For many law firms, winning new business, now relies on an increasing involvement in tenders and pitches. So much so, that firms are becoming more sophisticated in how they approach them. They give their fee-earners presentation training, use professional writers and draft in marketers and business developers to put the commercial edge on their technical capabilities. The cost of pitching is rising significantly, as is the pressure to gain a good return on this investment.
Whilst it is important to be able to present well, a polished presentation alone will not necessarily secure the client. So how can firms be more successful at winning the new business they bid for?
First of all, it is important to understand some of the common obstacles in pitching. Here are just a few we have come across through our work with law firms:
- Not having time to really understand the client
- Not having time to fully understand the brief
- Not getting access to all the key decision-makers and influencers during our preparation
- Presenting inappropriate solutions, because we don’t know the hidden agendas behind the brief
- Putting the wrong people forward to build the relationship, because the interests and personalities involved on the client-side were not understood and;
- Saying yes to every tender that comes our way
The major cause behind most of these obstacles is time, or rather lack of it. The timeframe from an invitation to pitch being sent out, to a law firm presenting their solution, really only allows for the preparation of the pitch response and presentation. It doesn’t enable the firm to really get to know the client and what they want.
The more successful firms tend to know, not only what service to offer the client, but also the way in which to offer it. They make it as easy as possible for the client to say ‘yes’. They go beyond merely answering the invitation to pitch document requirements and provide solutions that meet all the client’s aspirations and needs ‘off the page’. How do they do this? Invariably, these successful firms build a relationship with the client well before that organisation goes out to tender.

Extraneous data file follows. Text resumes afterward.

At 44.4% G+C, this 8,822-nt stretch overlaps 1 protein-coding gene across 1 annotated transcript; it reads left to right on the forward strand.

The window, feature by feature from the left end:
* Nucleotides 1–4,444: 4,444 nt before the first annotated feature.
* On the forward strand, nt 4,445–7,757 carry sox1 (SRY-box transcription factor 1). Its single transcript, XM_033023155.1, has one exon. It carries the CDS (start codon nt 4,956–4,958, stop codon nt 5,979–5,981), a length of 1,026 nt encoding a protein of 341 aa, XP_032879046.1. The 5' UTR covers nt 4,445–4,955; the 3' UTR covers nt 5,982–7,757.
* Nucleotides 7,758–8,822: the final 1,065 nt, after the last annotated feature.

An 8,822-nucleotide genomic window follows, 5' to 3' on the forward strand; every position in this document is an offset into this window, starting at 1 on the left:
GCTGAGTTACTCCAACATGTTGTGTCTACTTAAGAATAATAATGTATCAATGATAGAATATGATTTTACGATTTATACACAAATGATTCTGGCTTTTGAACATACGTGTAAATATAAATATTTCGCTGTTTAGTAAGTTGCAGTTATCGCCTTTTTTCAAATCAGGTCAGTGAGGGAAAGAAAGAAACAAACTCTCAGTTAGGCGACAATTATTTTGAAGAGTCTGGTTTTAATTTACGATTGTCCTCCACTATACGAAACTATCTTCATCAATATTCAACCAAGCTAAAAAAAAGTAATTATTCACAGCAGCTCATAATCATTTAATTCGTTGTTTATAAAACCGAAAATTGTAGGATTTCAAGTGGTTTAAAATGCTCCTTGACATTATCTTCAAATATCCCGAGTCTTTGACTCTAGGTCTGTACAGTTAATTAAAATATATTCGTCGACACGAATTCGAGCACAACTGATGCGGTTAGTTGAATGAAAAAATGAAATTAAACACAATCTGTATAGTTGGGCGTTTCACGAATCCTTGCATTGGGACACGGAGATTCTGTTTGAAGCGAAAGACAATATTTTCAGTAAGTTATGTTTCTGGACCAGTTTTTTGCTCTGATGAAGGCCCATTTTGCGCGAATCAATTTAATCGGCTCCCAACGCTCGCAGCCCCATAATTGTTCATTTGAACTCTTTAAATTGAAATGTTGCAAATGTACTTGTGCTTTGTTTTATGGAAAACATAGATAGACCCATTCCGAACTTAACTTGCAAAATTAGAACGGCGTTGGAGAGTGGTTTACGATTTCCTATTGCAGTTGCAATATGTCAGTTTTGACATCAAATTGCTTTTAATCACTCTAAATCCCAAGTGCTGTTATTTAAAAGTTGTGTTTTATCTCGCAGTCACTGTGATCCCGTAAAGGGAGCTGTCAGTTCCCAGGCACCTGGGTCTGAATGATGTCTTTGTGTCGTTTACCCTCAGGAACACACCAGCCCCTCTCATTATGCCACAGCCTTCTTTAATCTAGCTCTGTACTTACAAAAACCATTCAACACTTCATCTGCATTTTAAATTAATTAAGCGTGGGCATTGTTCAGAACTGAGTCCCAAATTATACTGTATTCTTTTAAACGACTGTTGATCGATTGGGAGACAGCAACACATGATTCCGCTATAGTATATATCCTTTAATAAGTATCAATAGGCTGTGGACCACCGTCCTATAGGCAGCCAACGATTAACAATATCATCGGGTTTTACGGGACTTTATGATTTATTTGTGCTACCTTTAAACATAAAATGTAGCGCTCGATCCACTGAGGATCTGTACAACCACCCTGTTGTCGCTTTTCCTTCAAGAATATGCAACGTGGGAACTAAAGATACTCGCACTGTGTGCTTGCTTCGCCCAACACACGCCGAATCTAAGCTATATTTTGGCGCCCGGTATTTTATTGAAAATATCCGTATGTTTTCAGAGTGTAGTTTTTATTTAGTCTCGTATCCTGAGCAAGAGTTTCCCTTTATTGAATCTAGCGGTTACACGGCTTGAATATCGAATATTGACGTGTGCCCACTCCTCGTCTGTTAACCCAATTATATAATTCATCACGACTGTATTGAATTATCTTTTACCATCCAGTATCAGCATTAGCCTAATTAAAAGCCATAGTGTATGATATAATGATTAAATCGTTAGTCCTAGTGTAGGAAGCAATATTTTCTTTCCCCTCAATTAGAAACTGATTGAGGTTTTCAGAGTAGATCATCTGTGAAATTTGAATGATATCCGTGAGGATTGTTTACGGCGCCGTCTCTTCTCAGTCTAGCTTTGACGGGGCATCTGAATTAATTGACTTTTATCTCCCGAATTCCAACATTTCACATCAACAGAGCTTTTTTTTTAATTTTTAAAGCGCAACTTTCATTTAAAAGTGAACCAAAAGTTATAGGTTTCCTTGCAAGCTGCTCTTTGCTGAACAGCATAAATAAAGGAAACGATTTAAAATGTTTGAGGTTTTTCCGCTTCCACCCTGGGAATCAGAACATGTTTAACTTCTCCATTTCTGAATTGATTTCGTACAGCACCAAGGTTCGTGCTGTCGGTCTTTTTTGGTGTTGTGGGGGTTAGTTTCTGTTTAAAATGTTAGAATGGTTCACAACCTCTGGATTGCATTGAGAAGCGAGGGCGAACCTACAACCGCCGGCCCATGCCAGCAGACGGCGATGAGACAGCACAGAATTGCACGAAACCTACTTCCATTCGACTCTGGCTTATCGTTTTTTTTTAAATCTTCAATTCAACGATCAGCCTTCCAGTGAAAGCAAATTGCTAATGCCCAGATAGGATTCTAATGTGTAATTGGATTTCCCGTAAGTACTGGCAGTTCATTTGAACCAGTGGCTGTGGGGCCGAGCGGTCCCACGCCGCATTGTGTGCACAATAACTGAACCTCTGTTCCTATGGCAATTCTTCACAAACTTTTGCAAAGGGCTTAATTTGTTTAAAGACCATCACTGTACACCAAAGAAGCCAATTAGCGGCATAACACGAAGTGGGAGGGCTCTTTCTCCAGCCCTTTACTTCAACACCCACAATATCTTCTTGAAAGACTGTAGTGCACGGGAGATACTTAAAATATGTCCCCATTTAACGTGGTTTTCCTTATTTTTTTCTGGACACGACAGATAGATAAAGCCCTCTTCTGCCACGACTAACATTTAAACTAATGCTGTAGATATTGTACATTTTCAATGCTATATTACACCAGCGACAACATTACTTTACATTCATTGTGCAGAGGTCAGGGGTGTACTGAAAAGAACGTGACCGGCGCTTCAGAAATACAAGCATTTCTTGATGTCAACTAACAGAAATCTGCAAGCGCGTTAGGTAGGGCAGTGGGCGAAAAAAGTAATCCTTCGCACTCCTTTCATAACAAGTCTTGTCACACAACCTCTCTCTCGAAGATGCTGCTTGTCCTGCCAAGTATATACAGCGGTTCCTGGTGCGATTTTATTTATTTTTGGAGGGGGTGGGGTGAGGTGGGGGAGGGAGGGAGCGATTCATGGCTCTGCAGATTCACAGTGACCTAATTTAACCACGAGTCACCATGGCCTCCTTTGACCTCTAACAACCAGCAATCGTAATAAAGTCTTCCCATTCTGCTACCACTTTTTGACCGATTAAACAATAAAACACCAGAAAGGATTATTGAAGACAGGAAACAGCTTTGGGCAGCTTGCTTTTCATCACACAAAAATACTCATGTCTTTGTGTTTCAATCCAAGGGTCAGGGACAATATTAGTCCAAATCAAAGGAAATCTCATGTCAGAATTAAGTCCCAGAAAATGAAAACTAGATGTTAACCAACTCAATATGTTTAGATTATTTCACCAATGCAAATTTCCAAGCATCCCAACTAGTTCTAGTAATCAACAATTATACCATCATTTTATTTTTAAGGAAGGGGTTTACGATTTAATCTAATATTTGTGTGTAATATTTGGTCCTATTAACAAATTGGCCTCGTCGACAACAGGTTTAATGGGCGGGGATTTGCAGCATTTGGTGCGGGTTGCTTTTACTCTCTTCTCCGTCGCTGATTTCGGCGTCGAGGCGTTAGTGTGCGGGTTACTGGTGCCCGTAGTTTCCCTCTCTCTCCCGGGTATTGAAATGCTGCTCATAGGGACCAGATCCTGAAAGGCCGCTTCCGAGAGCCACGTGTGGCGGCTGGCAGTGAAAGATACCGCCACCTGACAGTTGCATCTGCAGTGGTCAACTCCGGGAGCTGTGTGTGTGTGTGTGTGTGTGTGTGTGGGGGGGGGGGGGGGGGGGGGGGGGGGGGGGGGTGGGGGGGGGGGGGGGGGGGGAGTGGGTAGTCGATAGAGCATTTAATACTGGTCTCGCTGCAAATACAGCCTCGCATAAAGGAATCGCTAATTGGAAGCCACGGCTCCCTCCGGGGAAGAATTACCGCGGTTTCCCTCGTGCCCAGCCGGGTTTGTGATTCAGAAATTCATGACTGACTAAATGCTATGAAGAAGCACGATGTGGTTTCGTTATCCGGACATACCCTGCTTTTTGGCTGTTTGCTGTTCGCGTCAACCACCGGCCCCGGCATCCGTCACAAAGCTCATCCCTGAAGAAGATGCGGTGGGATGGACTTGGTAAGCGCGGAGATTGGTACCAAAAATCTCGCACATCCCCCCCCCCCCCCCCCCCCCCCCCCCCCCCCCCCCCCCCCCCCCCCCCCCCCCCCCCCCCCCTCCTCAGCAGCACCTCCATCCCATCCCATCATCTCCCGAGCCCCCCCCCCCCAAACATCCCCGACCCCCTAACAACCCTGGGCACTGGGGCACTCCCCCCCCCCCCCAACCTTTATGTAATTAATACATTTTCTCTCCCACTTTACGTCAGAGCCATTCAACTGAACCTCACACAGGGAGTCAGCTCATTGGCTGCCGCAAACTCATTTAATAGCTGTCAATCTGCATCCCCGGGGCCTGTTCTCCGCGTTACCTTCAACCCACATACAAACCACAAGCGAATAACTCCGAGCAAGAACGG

We often say that in winning a client only 20% of the effort should be devoted to the pitch itself. In our experience, the remaining 80% should focus on really getting to know the client well and this should have been set in motion months before the pitch document lands on our desk. We would suggest five steps to help law firms achieve this.
Step 1. Focus. Establish a realistic target list of the clients that you would like to work for. Make sure these will give you the right kind of work, with the right level of fees and profitability. Do not be tempted to make your list a long one as you need to focus what time you have to get the maximum return. Also the more genuine interest you have in your prospective client list, the more likely you will win them. So pick clients you would really enjoy working with and start researching to fully understand their industry, business and the challenges they face. This will help you prioritise which clients to pursue first and which might be better to leave for a while. At the same time, try and avoid being sidetracked with invitations to pitches that don’ t fit in with your plans. This means saying ‘no’ to some clients so you can divert your energies to winning the right kind of clients, with the right work and the right fees.